We know that taste is largely dependent on smell: The combined process has its own word in English, flavour. But have you stopped to think that the fragrance industry is taking the matter of flavour into a most sophisticated level? Apart from the rather standard flavourings one meets in beverages, canned foods, prepackaged meals and desserts, there lurks a whole fascinating world of unusual and as of yet uncharted territories of flavour ingredients and molecules which might give us pause for thought in the near future.
According to Datamonitor, Comax Flavors, a company with a strong presence in the industry, has launched a line of kosher vegetarian meat flavors for meat analogues from sources such as soy and wheat to serve the needs of vegetarians and vegans, an increasing percentage in the US, the United Kingdom and Asia, who do not consume meat products but -apparently- like the flavour of animal-sourced food. Faux meat if you please. The Comax products include roasted chicken, roast beef, bacon, pork, hot dog, turkey and roasted ham flavourings. The interesting bit is that flavors are available in a variety of permutations: natural and artificially flavored, oil soluble and water soluble, and liquid and powdered versions.
"To the casual observer, creating vegetarian meatless-meat flavors may seem like a relatively generic job for a flavor developer, but it actually holds its own special challenges. For instance, it’s very important that such flavors be strong enough to stand up to highly-absorbent vegetable proteins. Through the art of reaction technology, Comax is able to provide ingredients that replace and enhance the flavors of meats while still keeping the final product in line with vegetarian consumption. Applications where these flavors tend to be most advantageous are broths, sauces and marinades, but they come in handy for a whole range of other meatless products as well.” So say Gladys Slovis, applications lab manager.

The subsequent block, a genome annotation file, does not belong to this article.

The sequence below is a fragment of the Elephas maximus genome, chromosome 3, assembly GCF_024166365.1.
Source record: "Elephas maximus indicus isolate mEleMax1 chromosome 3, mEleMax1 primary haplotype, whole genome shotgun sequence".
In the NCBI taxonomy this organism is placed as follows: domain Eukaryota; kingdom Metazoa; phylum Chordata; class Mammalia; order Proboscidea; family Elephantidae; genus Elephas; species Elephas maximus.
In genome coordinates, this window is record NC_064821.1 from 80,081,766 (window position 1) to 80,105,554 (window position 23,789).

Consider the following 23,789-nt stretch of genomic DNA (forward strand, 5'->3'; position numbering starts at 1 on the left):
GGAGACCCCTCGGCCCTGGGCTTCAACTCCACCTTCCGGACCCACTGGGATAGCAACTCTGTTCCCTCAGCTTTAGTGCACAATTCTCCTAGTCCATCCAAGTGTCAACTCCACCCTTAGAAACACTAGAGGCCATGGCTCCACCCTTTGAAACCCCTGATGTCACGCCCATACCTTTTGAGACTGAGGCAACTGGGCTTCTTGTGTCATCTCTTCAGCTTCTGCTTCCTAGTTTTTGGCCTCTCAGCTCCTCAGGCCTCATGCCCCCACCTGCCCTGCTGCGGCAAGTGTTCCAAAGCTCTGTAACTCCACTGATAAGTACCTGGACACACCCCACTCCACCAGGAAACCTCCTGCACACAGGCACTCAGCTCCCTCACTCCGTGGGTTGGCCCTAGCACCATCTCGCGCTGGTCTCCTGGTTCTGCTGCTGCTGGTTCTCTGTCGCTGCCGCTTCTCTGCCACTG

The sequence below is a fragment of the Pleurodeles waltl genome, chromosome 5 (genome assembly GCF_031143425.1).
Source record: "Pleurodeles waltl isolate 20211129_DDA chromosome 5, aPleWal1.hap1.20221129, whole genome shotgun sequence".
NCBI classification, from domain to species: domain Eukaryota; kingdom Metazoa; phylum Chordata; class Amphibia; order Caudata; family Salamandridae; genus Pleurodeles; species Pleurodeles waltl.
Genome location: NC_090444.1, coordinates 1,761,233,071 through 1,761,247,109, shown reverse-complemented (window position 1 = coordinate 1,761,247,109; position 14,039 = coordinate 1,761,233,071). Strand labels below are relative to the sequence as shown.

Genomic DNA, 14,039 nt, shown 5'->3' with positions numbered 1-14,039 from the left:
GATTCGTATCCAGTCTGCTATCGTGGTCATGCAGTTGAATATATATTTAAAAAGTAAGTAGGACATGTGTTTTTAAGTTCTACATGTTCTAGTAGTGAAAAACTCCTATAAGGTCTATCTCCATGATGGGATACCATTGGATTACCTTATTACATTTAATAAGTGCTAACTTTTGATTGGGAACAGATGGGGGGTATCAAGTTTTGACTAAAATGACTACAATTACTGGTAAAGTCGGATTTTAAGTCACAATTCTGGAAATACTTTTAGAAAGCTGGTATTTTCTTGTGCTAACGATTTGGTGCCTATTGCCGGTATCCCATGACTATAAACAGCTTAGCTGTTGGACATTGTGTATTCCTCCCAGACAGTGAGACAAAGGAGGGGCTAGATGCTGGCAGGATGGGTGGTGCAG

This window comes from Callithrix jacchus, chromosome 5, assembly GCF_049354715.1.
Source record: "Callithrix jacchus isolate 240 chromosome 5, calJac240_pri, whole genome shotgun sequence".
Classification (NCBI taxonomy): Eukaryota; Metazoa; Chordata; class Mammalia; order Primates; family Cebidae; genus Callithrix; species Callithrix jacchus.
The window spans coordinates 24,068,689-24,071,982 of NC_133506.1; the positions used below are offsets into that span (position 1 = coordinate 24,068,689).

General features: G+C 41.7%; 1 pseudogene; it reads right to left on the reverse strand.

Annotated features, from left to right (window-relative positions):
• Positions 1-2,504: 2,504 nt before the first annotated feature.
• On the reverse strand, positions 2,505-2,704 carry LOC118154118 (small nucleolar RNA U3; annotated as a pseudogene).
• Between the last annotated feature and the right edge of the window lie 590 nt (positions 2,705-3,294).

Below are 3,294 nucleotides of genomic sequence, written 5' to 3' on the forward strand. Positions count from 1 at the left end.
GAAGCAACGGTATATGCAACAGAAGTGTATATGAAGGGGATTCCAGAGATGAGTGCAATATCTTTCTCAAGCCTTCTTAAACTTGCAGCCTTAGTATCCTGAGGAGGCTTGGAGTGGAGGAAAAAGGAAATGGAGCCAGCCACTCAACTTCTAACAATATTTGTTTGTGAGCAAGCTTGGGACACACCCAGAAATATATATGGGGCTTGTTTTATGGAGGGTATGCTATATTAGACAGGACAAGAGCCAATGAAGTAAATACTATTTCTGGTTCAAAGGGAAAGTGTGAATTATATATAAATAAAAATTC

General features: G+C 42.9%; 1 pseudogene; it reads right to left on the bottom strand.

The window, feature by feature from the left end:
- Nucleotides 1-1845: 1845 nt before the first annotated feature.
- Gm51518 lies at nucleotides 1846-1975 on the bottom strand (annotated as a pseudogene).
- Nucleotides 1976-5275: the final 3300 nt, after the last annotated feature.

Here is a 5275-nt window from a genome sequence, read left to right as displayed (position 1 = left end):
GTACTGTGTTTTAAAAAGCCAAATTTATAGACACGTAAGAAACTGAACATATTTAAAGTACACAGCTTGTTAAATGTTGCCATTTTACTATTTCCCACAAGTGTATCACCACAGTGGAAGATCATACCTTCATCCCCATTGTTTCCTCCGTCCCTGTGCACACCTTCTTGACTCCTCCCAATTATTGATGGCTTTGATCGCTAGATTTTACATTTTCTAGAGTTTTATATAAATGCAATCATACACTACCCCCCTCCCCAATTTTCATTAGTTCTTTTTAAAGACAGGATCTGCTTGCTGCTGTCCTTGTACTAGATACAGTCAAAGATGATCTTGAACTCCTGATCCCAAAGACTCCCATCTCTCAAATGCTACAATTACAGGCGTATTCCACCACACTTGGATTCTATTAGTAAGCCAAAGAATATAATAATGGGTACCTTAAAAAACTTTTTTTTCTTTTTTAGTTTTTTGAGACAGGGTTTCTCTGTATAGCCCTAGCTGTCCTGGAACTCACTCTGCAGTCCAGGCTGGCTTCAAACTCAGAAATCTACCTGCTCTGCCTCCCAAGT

But not everything revolves around meat either! Comax is intent on the marketing of coconut water flavours (due to the high potassium quota) and a pleiad of sweet & savoury flavourings to be used in Greek yoghurt, often reminiscing classical Greek delicasies such as baklava. The rest of the flavours include cinnamon bun, cucumber (obviously the prime ingredient in a good tzatziki, hold the garlic) and cherry black currant.
"With its unique body, silky mouthfeel and satisfying richness, Greek yogurt offers the ideal vehicle to showcase ... true-to-life flavors to suit a given product application," adds applications lab manager Gladys Slovis. "Even at 0% fat, Greek yogurts taste decadently rich.” We couldn't disagree, even though we prefer our baklava on the side.
Further reading: Bell Flavors & Fragrances present the 10 "trends" in the way of smells for 2010 (including grapefruit rhubarb rose, Seashore driftwood, White amber/patchouli, Mahogany vetiver, Absinthe, Mandarin/orange blossom, Mojito, Woody iris, Satinwood and Szechwan pepper. Now you know why your contemporary fragrance is smelling the way it does.
photo via seattleweekly blogs (possibly subject unrelated to Comax)